|Early Voting Opens Next Week – CUs Can Shape the Elections (Issue 1 of 5)
Early voting for the July 22nd primary runoff election opens on Monday, June 30th. Turnout for this election is anticipated to be low, and there are several races where credit union supporters are battling to advance:
In two of the above races, candidates Barr and Murphy have no general competition, so the winners in those races will win those seats. For more information on all of the above candidates please click here, where there are links for materials to share with your staff and membership on why these races would be ones to support. And for a quick “runoff rundown” on why these candidates are credit union supporters, please click here.
In addition to the above, there are several other races across the state to be decided in this runoff. Credit unions can make the difference; with so few people likely to vote, one vote will likely count as 10! To learn more, or to just purely encourage your members to vote, go to ElectionWatch 2014, the GOTV website for credit union members.
|CU Campaign Efforts for Barr (Issue 2 of 5)
On Tuesday, June 24th credit unions with locations in the 11th Congressional District hosted Bob Barr, a candidate for that open Congressional seat battling to advance in the July 22nd runoff. In Barr’s previous history as a U.S. Representative in the late 1990s, he was a strong credit union supporter backing pro-credit union bills and introducing legislation to help relieve regulatory burden. If he is able to return to Congress, credit unions will have another strong supporter in the ranks!
These credit union tours are valuable as the runoff election will come down to who can get the most supporters out to vote - something that credit unions can assist (see above article) and make a difference with this as well as other races. Special thanks to the following credit unions for opening their doors to this credit union supporter: Georgia’s Own CU (Marietta location) and LGE Community CU (Marietta location).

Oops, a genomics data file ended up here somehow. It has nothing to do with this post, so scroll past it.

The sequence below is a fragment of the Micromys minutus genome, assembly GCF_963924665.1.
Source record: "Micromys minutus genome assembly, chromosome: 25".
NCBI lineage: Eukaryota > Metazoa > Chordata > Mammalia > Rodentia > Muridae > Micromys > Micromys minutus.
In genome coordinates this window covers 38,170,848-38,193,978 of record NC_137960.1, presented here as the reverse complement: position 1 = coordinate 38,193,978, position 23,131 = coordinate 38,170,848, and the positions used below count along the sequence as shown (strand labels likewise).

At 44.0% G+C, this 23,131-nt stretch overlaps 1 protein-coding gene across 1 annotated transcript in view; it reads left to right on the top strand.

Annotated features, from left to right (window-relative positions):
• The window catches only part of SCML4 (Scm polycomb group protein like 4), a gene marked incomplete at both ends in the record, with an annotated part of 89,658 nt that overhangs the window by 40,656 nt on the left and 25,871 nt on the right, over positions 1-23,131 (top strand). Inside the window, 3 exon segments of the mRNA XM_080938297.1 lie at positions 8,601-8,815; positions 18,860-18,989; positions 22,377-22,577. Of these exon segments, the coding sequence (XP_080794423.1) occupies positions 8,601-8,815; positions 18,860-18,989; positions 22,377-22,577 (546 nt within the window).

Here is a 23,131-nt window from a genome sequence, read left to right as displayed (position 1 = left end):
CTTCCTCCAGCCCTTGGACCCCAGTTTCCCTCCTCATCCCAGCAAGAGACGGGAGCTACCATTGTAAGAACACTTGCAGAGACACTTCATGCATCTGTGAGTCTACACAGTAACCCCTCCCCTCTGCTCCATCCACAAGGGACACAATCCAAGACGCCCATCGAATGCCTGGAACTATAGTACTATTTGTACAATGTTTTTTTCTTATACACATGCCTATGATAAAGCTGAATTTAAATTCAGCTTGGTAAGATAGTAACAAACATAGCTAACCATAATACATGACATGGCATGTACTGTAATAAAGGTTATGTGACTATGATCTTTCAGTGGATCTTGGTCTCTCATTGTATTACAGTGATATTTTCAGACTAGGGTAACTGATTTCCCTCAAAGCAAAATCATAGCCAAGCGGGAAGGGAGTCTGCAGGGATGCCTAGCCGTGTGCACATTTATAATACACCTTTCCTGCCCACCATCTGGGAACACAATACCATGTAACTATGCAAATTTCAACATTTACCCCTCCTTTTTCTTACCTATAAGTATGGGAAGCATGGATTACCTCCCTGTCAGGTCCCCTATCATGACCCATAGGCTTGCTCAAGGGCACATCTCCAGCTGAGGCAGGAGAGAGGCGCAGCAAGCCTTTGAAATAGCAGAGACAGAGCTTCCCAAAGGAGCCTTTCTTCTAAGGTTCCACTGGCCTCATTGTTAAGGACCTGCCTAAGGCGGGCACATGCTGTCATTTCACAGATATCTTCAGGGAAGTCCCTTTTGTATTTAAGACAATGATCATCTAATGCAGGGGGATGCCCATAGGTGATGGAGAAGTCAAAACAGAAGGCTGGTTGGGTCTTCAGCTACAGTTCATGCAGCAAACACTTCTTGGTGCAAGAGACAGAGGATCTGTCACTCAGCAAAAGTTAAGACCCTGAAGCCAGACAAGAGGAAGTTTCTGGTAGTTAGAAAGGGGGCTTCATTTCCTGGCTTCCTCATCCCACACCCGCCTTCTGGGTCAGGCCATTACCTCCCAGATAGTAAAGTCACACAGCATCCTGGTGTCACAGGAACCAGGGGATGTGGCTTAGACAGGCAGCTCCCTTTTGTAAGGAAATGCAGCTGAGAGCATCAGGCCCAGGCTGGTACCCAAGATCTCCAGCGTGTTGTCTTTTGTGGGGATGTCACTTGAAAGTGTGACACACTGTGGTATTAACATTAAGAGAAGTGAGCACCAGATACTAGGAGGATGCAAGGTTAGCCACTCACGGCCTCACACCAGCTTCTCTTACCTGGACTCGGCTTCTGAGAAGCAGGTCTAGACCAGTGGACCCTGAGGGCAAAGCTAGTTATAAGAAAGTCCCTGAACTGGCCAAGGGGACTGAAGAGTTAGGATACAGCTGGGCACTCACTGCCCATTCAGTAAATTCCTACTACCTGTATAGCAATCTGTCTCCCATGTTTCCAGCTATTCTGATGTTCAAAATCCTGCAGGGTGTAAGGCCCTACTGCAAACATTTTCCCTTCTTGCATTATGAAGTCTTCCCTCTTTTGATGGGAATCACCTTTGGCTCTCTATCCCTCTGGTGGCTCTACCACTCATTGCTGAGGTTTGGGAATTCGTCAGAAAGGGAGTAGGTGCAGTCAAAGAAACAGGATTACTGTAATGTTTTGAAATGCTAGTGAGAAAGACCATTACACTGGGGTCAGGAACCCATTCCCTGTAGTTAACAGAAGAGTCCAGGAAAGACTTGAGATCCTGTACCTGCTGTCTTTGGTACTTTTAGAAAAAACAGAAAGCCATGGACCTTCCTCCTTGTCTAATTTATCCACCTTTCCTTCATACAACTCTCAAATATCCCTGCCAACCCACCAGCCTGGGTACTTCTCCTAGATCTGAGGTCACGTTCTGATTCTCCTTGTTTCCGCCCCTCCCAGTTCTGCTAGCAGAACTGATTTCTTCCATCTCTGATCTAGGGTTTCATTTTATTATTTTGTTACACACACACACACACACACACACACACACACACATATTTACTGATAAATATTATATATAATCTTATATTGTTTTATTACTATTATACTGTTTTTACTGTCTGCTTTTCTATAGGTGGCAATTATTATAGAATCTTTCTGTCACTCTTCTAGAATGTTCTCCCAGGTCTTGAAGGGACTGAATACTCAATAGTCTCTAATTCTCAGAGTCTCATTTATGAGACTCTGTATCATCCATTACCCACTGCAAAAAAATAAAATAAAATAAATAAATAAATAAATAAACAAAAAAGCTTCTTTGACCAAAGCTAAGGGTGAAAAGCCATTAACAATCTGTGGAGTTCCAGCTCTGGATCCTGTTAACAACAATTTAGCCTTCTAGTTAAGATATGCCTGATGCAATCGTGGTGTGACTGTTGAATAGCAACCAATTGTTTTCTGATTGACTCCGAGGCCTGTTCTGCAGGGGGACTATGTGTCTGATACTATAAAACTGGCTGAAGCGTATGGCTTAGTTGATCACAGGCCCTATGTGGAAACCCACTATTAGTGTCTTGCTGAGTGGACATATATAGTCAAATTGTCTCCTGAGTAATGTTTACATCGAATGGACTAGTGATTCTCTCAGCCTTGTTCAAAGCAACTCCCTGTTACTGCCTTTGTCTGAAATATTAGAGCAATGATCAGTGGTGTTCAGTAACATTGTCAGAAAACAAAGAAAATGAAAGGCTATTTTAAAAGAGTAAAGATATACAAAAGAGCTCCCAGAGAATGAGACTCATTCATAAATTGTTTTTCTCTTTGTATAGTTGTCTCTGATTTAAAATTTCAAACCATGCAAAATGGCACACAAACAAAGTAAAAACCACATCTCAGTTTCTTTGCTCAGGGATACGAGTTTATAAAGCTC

|Discussing Concerns on RBC with NCUA (Issue 3 of 5)
NCUA Chair Debbie Matz met with CUNA officers to discuss the agency's Risk-Based Capital proposal, with separate CUNA meetings held with NCUA board member Rick Metsger and his senior policy advisor Mike Radway, as well as with NCUA Director of Examination and Insurance Larry Fazio. CUNA already has met with NCUA General Counsel Mike McKenna and continues to outline concerns with others at the agency. These meetings are to seek significant changes and provide recommendations to achieve a better outcome for credit unions. Changes sought on behalf of credit unions are to:
|Senate Approves McWatters
for NCUA Board (Issue 4 of 5)
The U.S. Senate on June 19th confirmed J. Mark McWatters to the NCUA board, where he will join NCUA Chair Debbie Matz and board member Rick Metsger. McWatters, who was nominated by President Barack Obama in December, will serve a term that ends in August 2019. Previously, McWatters served as a member of the Troubled Asset Relief Program (TARP) Congressional Oversight Panel, and prior to that he practiced for more than 25 years as a domestic and cross-border tax, corporate finance and mergers and acquisitions attorney.
|ChexSystems Use Under Scrutiny (Issue 5 of 5)
The June 16th edition of The Washington Post reported that Capital One Financial will no longer use ChexSystems to weed out potential customers with a history of overdrawing their accounts, an industry-wide practice that has pushed thousands of people out of the banking system. The article highlights “before opening a checking or savings account, banks and credit unions screen would-be clients through databases such as ChexSystems that document bounced checks, unsatisfied balances, repeated overdrafts.” But the balance is between separating the fraudsters and those who have had trouble – a topic that has become an investigation by New York Attorney General Eric T. Schneiderman into the use of consumer databases by the nation’s biggest banks.
Capital One was one of six banks including JPMorgan Chase, Wells Fargo, Citigroup and Bank of America to receive requests for information from his office last summer, according to people familiar with the inquiries who were not authorized to speak publicly. Why does this matter to credit unions? The actions of the large banks and the subsequent pendulum swings of media and regulator focus have a direct impact on all financial institutions, including credit unions. More attention and potential efforts (legislatively and/or regulatory) can be anticipated.